The world’s shipping industry is experiencing strong growth, which is expected to continue. Ships are getting larger and faster, sea-lanes are becoming more crowded, and crews are increasingly relying on electronic navigation systems to operate in this environment . The newly proposed concept of e-Navigation will improve safety, security, and protection of the marine environment as well as potentially reducing costs. It will provide bridge officers with all the information they need on a single display. In order to make these critical e-navigation services available, the system will require a supply of position and timing data of exceptionally high accuracy and reliability.
Systems like GPS, Russia’s GLONASS, China’s BeiDou, and Europe’s Galileo systems are Global Satellite Navigation Systems (GNSS) that provides real-time positioning, navigation and timing (PNT) data. However, in many environments in which military operates (inside buildings, in urban canyons, under dense foliage, underwater, and underground) have limited or no GPS access. Similarly, GPS signals can be significantly degraded or unavailable during solar storms. GPS is also vulnerable to jamming attacks, GNSS jammers are now being used by criminals or vehicle hijackers, as reported by the FBI: “… GPS tracking devices have been jammed by criminals engaged in nefarious activity including cargo theft and illicit shipping of goods.Typical military jammers are able to affect GPS receiver for many tens of kilometers by line of sight. It’s a problem because best accuracy, availability and global coverage of PNT data is through GPS/GNSS.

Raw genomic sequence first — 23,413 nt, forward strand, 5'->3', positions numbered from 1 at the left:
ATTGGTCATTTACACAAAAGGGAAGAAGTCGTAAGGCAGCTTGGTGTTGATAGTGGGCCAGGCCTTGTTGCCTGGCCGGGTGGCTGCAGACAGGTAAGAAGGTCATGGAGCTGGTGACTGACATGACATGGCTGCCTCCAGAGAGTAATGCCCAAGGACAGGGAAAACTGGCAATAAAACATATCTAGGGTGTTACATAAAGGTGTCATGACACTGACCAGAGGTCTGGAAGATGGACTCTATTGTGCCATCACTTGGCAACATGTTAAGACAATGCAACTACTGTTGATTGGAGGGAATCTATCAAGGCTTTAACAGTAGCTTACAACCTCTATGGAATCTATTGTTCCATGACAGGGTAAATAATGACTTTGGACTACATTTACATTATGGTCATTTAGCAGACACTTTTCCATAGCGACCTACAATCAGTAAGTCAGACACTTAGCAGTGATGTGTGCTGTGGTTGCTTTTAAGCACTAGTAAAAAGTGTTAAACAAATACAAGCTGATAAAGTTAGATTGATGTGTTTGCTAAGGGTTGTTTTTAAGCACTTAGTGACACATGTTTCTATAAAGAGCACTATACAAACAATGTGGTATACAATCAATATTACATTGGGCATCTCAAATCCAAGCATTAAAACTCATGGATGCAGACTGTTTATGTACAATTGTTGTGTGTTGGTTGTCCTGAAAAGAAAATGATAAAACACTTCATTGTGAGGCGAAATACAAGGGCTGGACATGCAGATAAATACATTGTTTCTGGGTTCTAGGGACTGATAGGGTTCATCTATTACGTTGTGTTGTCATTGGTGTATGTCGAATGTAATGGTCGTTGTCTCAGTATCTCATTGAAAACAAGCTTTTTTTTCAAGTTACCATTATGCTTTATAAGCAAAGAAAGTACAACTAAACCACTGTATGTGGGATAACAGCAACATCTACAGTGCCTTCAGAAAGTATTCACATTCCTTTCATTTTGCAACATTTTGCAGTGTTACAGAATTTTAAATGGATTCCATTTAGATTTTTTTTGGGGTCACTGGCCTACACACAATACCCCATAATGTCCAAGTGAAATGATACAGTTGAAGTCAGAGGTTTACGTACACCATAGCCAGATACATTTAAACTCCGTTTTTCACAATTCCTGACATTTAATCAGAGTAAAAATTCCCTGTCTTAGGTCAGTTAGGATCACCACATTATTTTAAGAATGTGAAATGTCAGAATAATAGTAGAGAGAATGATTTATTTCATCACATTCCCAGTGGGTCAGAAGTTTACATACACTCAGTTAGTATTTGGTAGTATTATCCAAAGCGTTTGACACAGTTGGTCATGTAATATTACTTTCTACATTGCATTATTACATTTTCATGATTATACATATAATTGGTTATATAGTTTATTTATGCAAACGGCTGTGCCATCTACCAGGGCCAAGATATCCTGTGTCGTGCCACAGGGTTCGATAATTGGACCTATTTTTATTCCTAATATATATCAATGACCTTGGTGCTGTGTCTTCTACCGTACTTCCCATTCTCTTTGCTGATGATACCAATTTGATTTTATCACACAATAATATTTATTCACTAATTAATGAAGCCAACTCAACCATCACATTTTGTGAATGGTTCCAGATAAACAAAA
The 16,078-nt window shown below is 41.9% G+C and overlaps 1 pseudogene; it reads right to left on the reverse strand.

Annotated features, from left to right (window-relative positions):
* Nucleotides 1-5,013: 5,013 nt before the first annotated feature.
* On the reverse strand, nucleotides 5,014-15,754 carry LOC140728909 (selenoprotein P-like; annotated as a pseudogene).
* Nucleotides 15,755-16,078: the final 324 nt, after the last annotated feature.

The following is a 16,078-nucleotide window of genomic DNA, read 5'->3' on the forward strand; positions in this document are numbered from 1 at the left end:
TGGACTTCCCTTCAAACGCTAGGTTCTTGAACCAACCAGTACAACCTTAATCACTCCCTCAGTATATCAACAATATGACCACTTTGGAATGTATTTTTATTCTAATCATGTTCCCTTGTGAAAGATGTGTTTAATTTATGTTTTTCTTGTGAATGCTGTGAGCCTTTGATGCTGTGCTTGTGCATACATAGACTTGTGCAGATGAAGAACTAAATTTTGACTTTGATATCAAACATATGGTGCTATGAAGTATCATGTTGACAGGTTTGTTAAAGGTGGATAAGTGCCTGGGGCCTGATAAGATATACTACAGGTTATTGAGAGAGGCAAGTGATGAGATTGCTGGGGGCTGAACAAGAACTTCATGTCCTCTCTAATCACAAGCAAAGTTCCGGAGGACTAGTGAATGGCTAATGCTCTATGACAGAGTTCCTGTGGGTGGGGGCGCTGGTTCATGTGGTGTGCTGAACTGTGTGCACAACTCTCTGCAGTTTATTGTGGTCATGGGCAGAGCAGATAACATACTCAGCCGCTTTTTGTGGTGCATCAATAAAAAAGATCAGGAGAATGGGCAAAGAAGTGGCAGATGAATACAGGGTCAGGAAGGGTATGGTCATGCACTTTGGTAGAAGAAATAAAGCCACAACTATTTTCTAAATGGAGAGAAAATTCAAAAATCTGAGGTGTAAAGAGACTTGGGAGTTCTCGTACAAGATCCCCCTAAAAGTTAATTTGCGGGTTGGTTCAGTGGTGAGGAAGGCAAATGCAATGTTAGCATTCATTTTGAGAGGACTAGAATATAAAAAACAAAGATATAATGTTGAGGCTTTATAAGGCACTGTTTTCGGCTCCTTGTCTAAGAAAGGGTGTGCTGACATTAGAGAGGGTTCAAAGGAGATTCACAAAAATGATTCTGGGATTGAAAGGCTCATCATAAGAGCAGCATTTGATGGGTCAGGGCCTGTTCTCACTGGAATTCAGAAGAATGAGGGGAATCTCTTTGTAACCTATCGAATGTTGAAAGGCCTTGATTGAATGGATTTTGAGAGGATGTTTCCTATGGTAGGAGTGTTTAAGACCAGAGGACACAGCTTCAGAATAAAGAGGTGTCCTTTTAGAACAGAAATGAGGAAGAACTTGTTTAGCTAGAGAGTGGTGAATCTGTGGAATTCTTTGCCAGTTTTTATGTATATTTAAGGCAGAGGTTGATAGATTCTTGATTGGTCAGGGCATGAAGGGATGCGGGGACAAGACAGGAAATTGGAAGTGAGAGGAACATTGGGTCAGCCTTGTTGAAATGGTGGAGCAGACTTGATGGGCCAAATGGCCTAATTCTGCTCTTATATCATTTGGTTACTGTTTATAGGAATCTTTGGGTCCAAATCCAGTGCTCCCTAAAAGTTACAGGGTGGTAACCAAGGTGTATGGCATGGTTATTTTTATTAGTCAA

In September 2001, almost simultaneously with the “9/11” act of terrorism, the US Government published its “Volpe Report” . This spelled out the degree to which the US, like other nations worldwide, was starting to base its critical infrastructures on GPS. The Report explained the vulnerability of GPS (and similar GNSS systems) to disruption by intentional or unintentional interference. It identified Loran as a potential solution to this important problem. This attracted interest worldwide, and provided an impetus to modernize the Loran system in the US.